Quick, what do these ten people have in common: Richard Dawkins, Bob Marley, Beyonce, John Cleese, George Bush, Kate Winslet, Adolph Hitler, David Attenborough and Hugh Hefner? Forget that question for the moment and concentrate on something more important. Zoobank, the world's official registry of Zoological Nomenclature, has released the Zoobank API.
The website for the API states that responses are either JSON or HTML formatted, and focius on just four data types: names for animals that have been published, publications that contain those names, authors of the works containing the names and type specimens for scientific names of animals. The reason publications are kept in the database is that they play an integral part in the process of awarding original names. With over 17,000 new species identified every year, its small wonder we need an international organization to keep names straight.
As Dr Ellinor Michel from the International Commission on Zoological Nomenclature told the BBC, the process for naming a newly found species is straightforward,
"First of all you need to identify a new species, found either in the field or in a museum, and support that identification of its uniqueness using data on the morphology (physical features) or genetics. The species needs to be clearly, repeatedly different from other species that it might be related to.
You then publish the findings in a scientific journal, ideally one that is peer-reviewed. This means that other specialists subject your work to critical scrutiny, improving the scientific reliability all around. [Thus the database of publications.]
At this point you can give it a name, that you feel reflects well on the discovery - naming it for a special feature, for the place it occurs, or in honour of someone you respect. If you publish it according to the rules, the name sticks for perpetuity."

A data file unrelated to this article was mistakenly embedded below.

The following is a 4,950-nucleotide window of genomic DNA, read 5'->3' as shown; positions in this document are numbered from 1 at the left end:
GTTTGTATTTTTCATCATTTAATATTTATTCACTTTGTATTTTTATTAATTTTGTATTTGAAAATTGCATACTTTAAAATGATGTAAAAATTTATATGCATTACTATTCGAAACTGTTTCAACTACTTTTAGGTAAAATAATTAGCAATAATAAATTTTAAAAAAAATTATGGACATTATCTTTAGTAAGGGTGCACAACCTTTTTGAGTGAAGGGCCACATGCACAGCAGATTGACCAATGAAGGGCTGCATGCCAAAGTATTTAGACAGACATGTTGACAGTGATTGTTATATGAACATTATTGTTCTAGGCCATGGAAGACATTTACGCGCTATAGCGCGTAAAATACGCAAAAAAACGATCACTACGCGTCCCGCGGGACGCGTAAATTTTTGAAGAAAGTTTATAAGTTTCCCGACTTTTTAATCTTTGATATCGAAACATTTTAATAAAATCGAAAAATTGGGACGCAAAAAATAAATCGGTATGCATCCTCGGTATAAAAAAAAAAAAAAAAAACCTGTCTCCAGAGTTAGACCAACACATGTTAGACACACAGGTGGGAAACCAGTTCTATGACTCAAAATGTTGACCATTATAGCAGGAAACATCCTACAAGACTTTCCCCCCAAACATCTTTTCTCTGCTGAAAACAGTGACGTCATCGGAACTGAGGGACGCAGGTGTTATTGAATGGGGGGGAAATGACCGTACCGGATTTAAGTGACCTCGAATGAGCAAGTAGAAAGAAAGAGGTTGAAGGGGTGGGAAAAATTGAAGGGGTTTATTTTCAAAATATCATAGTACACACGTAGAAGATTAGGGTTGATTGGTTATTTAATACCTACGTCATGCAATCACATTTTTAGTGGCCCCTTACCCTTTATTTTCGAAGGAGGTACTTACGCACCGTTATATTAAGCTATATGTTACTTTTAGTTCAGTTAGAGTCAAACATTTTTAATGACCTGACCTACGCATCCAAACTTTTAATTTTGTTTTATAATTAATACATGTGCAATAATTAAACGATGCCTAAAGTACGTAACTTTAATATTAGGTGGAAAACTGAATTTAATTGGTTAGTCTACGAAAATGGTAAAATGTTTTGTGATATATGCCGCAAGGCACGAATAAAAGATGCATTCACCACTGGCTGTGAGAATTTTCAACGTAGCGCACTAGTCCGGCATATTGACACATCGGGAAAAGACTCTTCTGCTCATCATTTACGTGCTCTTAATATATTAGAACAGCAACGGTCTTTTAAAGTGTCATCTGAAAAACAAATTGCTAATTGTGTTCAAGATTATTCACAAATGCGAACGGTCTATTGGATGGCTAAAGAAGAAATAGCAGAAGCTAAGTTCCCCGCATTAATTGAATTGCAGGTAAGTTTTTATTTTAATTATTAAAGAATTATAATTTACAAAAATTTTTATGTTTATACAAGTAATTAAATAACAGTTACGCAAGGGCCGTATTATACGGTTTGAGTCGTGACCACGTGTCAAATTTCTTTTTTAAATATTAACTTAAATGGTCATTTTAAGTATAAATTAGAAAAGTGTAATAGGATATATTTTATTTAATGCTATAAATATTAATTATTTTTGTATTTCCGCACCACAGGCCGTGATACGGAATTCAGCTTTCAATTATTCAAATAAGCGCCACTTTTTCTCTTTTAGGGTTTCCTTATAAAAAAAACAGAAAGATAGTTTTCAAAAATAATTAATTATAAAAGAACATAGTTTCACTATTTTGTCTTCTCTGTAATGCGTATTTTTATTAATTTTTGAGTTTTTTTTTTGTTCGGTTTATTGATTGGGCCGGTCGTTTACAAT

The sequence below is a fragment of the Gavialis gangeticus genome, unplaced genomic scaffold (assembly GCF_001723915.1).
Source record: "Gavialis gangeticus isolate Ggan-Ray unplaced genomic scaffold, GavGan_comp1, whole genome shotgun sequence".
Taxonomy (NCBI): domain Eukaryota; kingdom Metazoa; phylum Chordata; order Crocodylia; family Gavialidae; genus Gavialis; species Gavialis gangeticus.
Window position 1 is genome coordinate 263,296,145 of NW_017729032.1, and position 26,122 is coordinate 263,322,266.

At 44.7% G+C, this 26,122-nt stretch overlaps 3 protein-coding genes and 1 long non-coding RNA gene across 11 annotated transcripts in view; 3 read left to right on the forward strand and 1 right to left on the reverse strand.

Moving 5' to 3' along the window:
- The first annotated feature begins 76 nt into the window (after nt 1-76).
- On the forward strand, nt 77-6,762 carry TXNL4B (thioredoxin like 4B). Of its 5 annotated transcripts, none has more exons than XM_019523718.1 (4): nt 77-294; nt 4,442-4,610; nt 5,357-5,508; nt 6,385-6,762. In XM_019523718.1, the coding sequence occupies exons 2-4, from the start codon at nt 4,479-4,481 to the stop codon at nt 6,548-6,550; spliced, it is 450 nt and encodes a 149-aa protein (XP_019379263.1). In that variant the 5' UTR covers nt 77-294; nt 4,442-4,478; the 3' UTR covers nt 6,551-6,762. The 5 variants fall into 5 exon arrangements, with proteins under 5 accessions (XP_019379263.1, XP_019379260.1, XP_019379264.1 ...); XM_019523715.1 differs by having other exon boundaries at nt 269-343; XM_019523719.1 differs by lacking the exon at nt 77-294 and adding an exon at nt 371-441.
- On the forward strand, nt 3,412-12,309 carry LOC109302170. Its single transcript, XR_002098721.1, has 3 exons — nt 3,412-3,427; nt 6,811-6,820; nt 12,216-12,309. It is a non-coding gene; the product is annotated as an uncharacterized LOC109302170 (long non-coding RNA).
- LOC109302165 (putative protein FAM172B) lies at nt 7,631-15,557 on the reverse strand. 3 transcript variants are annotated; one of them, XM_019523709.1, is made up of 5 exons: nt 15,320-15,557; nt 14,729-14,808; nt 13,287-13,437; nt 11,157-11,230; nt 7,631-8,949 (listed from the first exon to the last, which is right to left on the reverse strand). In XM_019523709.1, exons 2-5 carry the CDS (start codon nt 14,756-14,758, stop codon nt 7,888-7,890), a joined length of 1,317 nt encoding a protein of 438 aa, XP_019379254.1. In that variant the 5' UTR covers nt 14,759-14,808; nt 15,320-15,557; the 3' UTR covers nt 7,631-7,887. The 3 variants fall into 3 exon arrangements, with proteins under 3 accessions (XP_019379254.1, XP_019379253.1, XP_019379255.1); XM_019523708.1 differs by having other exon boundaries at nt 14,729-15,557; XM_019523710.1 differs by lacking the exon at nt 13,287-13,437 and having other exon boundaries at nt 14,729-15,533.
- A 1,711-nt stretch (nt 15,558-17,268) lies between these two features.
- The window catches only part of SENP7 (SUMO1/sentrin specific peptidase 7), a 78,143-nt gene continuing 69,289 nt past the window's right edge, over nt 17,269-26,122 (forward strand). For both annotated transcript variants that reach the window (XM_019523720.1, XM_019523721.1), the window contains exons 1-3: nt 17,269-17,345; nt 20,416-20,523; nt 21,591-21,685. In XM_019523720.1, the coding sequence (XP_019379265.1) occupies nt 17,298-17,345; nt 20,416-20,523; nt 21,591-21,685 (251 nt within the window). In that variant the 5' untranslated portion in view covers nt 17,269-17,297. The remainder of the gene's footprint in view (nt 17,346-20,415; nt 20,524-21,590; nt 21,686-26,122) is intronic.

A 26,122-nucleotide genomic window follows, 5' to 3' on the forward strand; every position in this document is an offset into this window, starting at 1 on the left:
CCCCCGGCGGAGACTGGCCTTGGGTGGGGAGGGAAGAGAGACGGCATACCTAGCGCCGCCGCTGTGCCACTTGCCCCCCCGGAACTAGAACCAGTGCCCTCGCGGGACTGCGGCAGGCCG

The hard part, of course, is finding that animal and recognizing it as unique. And that's what our ten famous people above have in common: they each have a species or genus named after them. Usually, it is a sign of respect for the person whose name the animal is given. The Bob Marley Parasite, for example, was so named because the discoverer loved Marley's music.
What then, of the George Bush Beetle? A not so subtle political jab in the ribs? Readers may be surprised to learn, as the BBC reports, that
"Former US president George Bush, vice-president Dick Cheney and defence secretary Donald Rumsfeld all had beetles named after them in 2005. Quentin Wheeler, one of the scientists who discovered them, said the decision to name three species after politicians had nothing to do with physical features. "One has to be creative with names," he told the BBC. "We are two of the only politically conservative scientists around, and we decided to stick our necks out." He said Mr Bush called him to thank him for the gesture."
In our surprise here's a lesson about the heart of science--it's all about refusing to jump to conclusions.